Women are constantly offering naively confident theories about men’s sexual impulses. And lucky me, I am constantly overhearing them. One offhand comment I heard recently showcased such cluelessness I felt compelled to offer the ladies some words of wisdom.
As a teaching aid, I’m going to summarize a story by E. Hoffmann Price called "Satan's Daughter" that I truly believe should be taught to young women everywhere, right alongside Aesop's fables.
The story goes like this: An archaeologist unearths an ancient Babylonian statue called "The Daughter of Satan" (warning sign number one). The scantily clad statue comes to life and pays him a visit:
Her flesh was a warm, rosy amber…
Her delicately aquiline Semitic features were sweetened by the shadow of a smile that lurked at the corners of her sensuous mouth…
Her shapely body was a succession of fluent, rippling curves (If you need to stop reading now to go…be alone, I understand)…
The archaeologist also notes the: firm, full blossoming breasts and inward sweep of her waist.
The archaeologist can't actually close the deal because the temptress’s hips are guarded by a silver girdle; a girdle locked onto her by a jealous, ancient king (warning sign number two). The Daughter of Satan warns him that:
If you want me, we will meet in Kurdistan. But think well before you summon me in Kurdistan, first look at what remains of my long forgotten lovers.
But of course, the undeterred archaeologist still travels to Kurdistan. Along the way, he encounters a string of "desiccated bodies" resembling "the shell of a sun-dried insect." And shock-a-doodle-doo, all of them have "the red imprint of a woman's lips" on their foreheads (warning sign number three).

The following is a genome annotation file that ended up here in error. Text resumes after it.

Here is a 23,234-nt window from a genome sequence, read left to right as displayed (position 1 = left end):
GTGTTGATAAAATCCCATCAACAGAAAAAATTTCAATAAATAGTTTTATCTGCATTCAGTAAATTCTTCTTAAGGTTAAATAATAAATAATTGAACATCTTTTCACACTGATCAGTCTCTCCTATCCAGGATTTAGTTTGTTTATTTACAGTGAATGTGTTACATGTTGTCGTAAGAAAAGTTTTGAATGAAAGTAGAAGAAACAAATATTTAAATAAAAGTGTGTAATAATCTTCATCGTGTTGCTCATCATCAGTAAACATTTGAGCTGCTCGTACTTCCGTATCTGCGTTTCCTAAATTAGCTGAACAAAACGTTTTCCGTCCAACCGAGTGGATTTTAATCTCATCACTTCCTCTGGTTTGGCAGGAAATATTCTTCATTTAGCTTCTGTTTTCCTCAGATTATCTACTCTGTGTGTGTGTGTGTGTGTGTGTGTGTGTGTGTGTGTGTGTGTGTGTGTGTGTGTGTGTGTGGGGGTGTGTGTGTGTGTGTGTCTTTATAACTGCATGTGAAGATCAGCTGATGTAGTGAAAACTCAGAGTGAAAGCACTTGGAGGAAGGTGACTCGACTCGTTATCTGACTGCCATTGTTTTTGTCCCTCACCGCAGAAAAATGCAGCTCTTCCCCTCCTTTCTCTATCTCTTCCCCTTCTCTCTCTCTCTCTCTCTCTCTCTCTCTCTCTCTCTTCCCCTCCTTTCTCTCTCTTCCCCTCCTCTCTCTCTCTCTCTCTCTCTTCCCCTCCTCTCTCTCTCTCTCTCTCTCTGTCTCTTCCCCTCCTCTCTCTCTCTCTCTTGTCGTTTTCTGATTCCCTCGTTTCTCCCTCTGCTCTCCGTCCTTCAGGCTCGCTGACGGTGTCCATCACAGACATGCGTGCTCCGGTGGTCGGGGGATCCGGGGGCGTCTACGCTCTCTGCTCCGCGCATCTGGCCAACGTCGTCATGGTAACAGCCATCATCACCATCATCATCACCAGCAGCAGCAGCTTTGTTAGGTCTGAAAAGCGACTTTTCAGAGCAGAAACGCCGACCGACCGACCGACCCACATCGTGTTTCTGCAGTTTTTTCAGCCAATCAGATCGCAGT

After a series of wacky twists, the Daughter of Satan reappears, girdle and all. She tells the archaeologist:
Deny and disown me, and go in peace. Your life will be long, but you will never forget the silver girdle that you could not remove.
She then hands him the key to her girdle and says: This is the key of doom. If you still have the courage and the will.
She literally tells him it is the key OF DOOM. When a person hands me the anything of doom, I run the other way. Someone says, "Hey Mike, this is the cotton candy of doom," I'm out the door.
Yet the archaeologist (presumably a man of letters) decides: It would be worse to wander with only the memories of a girdle without a key.
The moral of the story is that not even ancient, supernatural terrors and repeated warnings of certain, ghastly death can stop a man with sex on his brain.
And as I sit here writing this, I envy the archaeologist.